BC classrooms, students get high tech
For some educators, it's a dream worldpaperless classrooms driven by students' personal laptops, electronic blackboards and wireless Internet that connects schools around the world.
While this vision might not come tomorrow, or even the next day, in the Bethlehem Central School District teachers and administrators alike are cognizant of the implications of an increasingly digital world, are seeking to outfit students with the skills to work in it, and are closer to the classroom of the future than one might think.
The district's 21 Century Committee has been examining where the district is and where it can go and according to administrators, the need for students to develop skills for the world of tomorrow is abundantly clear.
It's a large initiative by the district, and trying to promote not only technology integration but the concept of a global world," said Assistant Superintendent Jody Monroe. "This is the world our kids live in, and it's not secluded anymore and they are out there in many ways."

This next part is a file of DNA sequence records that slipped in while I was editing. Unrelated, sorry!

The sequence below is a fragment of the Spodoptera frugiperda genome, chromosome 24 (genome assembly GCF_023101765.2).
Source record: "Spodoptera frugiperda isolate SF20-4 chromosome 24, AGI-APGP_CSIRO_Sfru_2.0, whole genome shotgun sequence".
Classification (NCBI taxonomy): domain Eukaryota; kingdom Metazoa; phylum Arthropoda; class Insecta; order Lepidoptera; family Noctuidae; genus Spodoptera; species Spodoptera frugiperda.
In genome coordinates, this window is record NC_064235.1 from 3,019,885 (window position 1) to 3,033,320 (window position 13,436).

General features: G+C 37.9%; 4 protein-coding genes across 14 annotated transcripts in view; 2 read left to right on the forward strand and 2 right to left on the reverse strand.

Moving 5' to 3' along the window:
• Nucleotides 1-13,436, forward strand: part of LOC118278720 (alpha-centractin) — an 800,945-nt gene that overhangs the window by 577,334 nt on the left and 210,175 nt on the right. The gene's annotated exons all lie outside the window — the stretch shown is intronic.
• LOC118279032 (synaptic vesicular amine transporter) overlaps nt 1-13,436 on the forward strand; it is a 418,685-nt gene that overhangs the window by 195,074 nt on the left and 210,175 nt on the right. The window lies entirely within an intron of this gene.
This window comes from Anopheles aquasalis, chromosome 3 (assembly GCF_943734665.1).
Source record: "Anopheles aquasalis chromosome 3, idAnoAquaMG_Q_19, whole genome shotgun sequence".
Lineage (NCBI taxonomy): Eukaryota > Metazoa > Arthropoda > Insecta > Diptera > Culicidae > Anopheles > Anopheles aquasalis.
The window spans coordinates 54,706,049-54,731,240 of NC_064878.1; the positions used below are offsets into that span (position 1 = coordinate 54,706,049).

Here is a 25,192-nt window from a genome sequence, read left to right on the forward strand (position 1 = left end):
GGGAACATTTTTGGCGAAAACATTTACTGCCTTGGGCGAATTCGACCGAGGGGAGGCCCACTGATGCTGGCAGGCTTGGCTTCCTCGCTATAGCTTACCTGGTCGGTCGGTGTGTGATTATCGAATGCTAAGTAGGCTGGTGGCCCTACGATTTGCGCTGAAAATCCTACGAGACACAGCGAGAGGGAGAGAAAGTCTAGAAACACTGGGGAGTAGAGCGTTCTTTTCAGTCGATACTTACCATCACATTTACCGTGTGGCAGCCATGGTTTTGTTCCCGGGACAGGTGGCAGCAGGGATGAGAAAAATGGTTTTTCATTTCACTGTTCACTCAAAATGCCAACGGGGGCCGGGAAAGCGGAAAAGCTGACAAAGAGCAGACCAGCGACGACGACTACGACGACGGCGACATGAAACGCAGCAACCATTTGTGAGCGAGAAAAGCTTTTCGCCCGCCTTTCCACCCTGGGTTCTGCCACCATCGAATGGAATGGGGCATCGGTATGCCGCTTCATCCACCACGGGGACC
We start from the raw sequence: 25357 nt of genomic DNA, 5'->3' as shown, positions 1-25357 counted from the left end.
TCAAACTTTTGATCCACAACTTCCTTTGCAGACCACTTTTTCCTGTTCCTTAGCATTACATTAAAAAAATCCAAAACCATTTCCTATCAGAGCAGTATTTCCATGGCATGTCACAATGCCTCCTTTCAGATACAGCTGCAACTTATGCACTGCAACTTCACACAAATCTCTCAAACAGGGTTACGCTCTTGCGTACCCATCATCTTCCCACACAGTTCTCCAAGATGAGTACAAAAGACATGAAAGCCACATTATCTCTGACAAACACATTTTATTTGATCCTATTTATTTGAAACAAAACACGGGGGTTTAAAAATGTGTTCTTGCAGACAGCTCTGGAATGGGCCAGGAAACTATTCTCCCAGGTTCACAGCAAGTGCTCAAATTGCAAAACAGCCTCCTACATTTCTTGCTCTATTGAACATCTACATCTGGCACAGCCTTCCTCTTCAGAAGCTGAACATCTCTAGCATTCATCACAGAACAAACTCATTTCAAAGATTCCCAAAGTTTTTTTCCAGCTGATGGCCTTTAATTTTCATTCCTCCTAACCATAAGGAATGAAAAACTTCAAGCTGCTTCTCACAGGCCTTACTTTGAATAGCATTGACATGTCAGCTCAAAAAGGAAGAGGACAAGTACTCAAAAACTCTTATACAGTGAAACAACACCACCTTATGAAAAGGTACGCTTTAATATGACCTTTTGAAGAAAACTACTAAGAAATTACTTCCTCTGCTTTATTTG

To that end, many classrooms use EPals to communicate with students and schools in different parts of the country and world. Some teachers employ Web sites like Twitter to keep parents posted on the happenings in the classrooms and use social networking devices like Wikis and blogs to encourage students to collaborate with one another in and out of the classroom.
Some classrooms make use of video conferencing. In Clarksville and Slingerlands elementary schools, for example, the fourth grade classrooms of Laurel Jones and Kelly Ward have been using the Internet to collaborate all year, and in October they used Web cams to play a game of Jeopardy against each other.
The novelty of playing the game against a remote opponent kept Jones's students anchored in the lesson.